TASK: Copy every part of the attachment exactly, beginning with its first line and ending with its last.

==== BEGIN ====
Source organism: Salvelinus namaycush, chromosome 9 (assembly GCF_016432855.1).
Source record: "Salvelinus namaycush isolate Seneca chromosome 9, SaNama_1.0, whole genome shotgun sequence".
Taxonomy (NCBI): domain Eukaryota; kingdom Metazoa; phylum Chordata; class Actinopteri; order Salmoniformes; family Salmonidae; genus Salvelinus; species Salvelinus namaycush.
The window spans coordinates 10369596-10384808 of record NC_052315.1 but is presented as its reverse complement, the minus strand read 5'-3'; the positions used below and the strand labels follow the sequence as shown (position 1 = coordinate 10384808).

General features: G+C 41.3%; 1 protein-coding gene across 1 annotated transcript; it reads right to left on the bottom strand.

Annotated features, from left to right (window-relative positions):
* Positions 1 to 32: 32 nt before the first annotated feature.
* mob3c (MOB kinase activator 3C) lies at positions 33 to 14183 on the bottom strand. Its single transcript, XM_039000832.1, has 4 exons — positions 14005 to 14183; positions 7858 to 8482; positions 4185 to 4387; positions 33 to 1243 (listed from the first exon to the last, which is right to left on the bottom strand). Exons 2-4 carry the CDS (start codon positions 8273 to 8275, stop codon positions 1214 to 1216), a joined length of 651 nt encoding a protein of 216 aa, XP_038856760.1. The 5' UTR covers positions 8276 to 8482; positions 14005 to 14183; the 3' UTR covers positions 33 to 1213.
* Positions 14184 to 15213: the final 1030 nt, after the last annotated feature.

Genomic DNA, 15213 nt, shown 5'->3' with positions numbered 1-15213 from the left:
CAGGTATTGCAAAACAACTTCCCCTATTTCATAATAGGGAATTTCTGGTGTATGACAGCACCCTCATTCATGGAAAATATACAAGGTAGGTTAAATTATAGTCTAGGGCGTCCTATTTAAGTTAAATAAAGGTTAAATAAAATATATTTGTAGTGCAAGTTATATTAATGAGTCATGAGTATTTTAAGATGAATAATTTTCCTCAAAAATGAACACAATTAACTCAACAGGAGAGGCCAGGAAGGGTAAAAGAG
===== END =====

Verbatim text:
Source organism: Salvelinus namaycush, chromosome 9 (assembly GCF_016432855.1).
Source record: "Salvelinus namaycush isolate Seneca chromosome 9, SaNama_1.0, whole genome shotgun sequence".
Taxonomy (NCBI): domain Eukaryota; kingdom Metazoa; phylum Chordata; class Actinopteri; order Salmoniformes; family Salmonidae; genus Salvelinus; species Salvelinus namaycush.
The window spans coordinates 10369596-10384808 of record NC_052315.1 but is presented as its reverse complement, the minus strand read 5'-3'; the positions used below and the strand labels follow the sequence as shown (position 1 = coordinate 10384808).

General features: G+C 41.3%; 1 protein-coding gene across 1 annotated transcript; it reads right to left on the bottom strand.

Annotated features, from left to right (window-relative positions):
* Positions 1 to 32: 32 nt before the first annotated feature.
* mob3c (MOB kinase activator 3C) lies at positions 33 to 14183 on the bottom strand. Its single transcript, XM_039000832.1, has 4 exons — positions 14005 to 14183; positions 7858 to 8482; positions 4185 to 4387; positions 33 to 1243 (listed from the first exon to the last, which is right to left on the bottom strand). Exons 2-4 carry the CDS (start codon positions 8273 to 8275, stop codon positions 1214 to 1216), a joined length of 651 nt encoding a protein of 216 aa, XP_038856760.1. The 5' UTR covers positions 8276 to 8482; positions 14005 to 14183; the 3' UTR covers positions 33 to 1213.
* Positions 14184 to 15213: the final 1030 nt, after the last annotated feature.

Genomic DNA, 15213 nt, shown 5'->3' with positions numbered 1-15213 from the left:
CAGGTATTGCAAAACAACTTCCCCTATTTCATAATAGGGAATTTCTGGTGTATGACAGCACCCTCATTCATGGAAAATATACAAGGTAGGTTAAATTATAGTCTAGGGCGTCCTATTTAAGTTAAATAAAGGTTAAATAAAATATATTTGTAGTGCAAGTTATATTAATGAGTCATGAGTATTTTAAGATGAATAATTTTCCTCAAAAATGAACACAATTAACTCAACAGGAGAGGCCAGGAAGGGTAAAAGAG